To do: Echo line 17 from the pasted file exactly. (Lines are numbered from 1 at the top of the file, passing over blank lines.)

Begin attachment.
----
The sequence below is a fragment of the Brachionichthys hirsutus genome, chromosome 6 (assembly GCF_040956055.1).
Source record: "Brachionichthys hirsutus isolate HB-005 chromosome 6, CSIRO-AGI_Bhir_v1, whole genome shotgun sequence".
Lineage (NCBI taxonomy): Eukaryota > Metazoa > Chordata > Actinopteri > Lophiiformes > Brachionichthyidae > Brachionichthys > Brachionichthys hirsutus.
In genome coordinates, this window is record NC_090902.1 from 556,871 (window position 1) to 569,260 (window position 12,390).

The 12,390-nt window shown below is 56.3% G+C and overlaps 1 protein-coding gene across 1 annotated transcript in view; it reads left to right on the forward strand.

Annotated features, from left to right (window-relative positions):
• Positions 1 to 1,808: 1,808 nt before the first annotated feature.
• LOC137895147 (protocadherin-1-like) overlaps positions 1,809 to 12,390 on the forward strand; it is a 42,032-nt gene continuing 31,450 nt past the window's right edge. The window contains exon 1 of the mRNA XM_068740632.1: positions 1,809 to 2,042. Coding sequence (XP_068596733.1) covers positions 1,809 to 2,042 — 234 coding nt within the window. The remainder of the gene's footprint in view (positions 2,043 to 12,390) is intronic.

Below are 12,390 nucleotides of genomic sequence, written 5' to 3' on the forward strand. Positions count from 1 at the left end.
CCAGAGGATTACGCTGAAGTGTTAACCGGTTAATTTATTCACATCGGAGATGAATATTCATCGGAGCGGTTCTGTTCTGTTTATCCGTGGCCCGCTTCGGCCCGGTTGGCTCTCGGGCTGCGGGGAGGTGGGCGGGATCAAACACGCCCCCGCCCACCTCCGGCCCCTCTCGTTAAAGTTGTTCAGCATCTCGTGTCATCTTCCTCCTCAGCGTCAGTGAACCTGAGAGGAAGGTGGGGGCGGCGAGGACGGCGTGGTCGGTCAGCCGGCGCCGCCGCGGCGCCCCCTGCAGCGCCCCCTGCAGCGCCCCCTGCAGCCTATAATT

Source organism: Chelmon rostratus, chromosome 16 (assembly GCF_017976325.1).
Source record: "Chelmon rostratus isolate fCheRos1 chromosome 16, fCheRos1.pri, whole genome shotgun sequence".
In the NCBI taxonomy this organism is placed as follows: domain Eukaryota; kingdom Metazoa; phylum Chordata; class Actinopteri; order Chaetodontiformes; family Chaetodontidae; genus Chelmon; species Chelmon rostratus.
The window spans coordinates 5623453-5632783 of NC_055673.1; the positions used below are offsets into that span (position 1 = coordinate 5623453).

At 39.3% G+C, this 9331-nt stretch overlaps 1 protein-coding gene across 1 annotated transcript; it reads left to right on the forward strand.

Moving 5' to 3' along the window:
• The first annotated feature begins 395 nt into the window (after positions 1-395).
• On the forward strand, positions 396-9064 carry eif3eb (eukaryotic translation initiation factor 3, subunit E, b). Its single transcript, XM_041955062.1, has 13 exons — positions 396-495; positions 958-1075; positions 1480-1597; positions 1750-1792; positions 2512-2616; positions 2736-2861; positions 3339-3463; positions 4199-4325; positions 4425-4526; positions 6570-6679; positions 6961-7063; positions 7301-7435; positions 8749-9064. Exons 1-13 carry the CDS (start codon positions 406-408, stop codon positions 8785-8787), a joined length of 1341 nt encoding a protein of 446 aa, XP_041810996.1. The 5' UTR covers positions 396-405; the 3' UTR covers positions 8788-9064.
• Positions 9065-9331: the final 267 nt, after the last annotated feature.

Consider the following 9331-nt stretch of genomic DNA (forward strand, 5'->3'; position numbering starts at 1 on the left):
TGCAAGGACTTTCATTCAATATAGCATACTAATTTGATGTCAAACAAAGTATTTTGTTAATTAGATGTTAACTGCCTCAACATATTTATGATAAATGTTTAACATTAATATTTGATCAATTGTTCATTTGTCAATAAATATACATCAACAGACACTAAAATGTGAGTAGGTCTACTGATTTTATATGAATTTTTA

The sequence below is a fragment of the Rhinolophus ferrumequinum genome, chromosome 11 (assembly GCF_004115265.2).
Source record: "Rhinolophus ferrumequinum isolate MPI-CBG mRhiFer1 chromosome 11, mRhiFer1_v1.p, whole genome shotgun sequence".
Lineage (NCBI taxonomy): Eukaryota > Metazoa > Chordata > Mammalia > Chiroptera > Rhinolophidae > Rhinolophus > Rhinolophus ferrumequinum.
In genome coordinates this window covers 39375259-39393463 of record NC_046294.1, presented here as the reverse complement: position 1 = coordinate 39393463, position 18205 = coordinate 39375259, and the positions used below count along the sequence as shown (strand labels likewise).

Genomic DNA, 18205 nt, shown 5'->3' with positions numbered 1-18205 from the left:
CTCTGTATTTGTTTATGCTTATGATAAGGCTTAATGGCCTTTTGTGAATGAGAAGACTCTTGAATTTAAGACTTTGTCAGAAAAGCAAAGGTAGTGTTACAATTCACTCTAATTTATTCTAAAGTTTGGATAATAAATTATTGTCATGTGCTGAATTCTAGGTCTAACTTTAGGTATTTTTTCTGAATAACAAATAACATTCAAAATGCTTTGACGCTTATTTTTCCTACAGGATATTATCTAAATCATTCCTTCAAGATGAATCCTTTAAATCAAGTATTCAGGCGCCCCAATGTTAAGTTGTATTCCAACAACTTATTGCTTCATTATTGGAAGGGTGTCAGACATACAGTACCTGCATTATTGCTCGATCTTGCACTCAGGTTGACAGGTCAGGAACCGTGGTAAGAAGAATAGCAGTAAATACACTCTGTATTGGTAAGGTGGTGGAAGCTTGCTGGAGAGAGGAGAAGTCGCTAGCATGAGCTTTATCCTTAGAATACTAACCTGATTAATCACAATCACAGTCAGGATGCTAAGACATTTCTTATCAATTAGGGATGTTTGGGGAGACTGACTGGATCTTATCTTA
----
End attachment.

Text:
• The first annotated feature begins 395 nt into the window (after positions 1-395).